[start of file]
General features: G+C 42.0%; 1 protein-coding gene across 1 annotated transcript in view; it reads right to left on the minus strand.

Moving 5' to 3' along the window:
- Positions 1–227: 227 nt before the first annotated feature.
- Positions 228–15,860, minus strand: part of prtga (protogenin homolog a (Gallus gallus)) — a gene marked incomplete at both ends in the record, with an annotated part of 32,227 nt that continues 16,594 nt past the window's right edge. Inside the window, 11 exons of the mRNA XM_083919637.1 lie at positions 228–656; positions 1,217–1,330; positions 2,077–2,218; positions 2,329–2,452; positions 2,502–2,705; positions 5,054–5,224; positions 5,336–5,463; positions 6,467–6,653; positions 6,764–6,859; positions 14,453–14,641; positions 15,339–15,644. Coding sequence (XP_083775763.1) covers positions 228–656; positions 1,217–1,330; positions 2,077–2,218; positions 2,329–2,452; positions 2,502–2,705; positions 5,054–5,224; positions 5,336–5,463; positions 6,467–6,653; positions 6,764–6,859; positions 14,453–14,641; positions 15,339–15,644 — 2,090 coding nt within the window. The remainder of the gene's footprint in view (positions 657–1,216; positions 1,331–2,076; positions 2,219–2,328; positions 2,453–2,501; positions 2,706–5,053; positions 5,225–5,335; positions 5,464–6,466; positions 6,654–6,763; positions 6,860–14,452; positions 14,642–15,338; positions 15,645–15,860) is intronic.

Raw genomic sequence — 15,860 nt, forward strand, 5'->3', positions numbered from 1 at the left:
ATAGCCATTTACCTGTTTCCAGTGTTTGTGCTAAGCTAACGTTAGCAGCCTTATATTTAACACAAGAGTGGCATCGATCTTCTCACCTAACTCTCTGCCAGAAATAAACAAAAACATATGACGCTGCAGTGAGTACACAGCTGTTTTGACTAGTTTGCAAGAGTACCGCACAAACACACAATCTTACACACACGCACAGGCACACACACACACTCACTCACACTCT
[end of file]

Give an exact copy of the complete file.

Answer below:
General features: G+C 42.0%; 1 protein-coding gene across 1 annotated transcript in view; it reads right to left on the minus strand.

Moving 5' to 3' along the window:
- Positions 1–227: 227 nt before the first annotated feature.
- Positions 228–15,860, minus strand: part of prtga (protogenin homolog a (Gallus gallus)) — a gene marked incomplete at both ends in the record, with an annotated part of 32,227 nt that continues 16,594 nt past the window's right edge. Inside the window, 11 exons of the mRNA XM_083919637.1 lie at positions 228–656; positions 1,217–1,330; positions 2,077–2,218; positions 2,329–2,452; positions 2,502–2,705; positions 5,054–5,224; positions 5,336–5,463; positions 6,467–6,653; positions 6,764–6,859; positions 14,453–14,641; positions 15,339–15,644. Coding sequence (XP_083775763.1) covers positions 228–656; positions 1,217–1,330; positions 2,077–2,218; positions 2,329–2,452; positions 2,502–2,705; positions 5,054–5,224; positions 5,336–5,463; positions 6,467–6,653; positions 6,764–6,859; positions 14,453–14,641; positions 15,339–15,644 — 2,090 coding nt within the window. The remainder of the gene's footprint in view (positions 657–1,216; positions 1,331–2,076; positions 2,219–2,328; positions 2,453–2,501; positions 2,706–5,053; positions 5,225–5,335; positions 5,464–6,466; positions 6,654–6,763; positions 6,860–14,452; positions 14,642–15,338; positions 15,645–15,860) is intronic.

Raw genomic sequence — 15,860 nt, forward strand, 5'->3', positions numbered from 1 at the left:
ATAGCCATTTACCTGTTTCCAGTGTTTGTGCTAAGCTAACGTTAGCAGCCTTATATTTAACACAAGAGTGGCATCGATCTTCTCACCTAACTCTCTGCCAGAAATAAACAAAAACATATGACGCTGCAGTGAGTACACAGCTGTTTTGACTAGTTTGCAAGAGTACCGCACAAACACACAATCTTACACACACGCACAGGCACACACACACACTCACTCACACTCT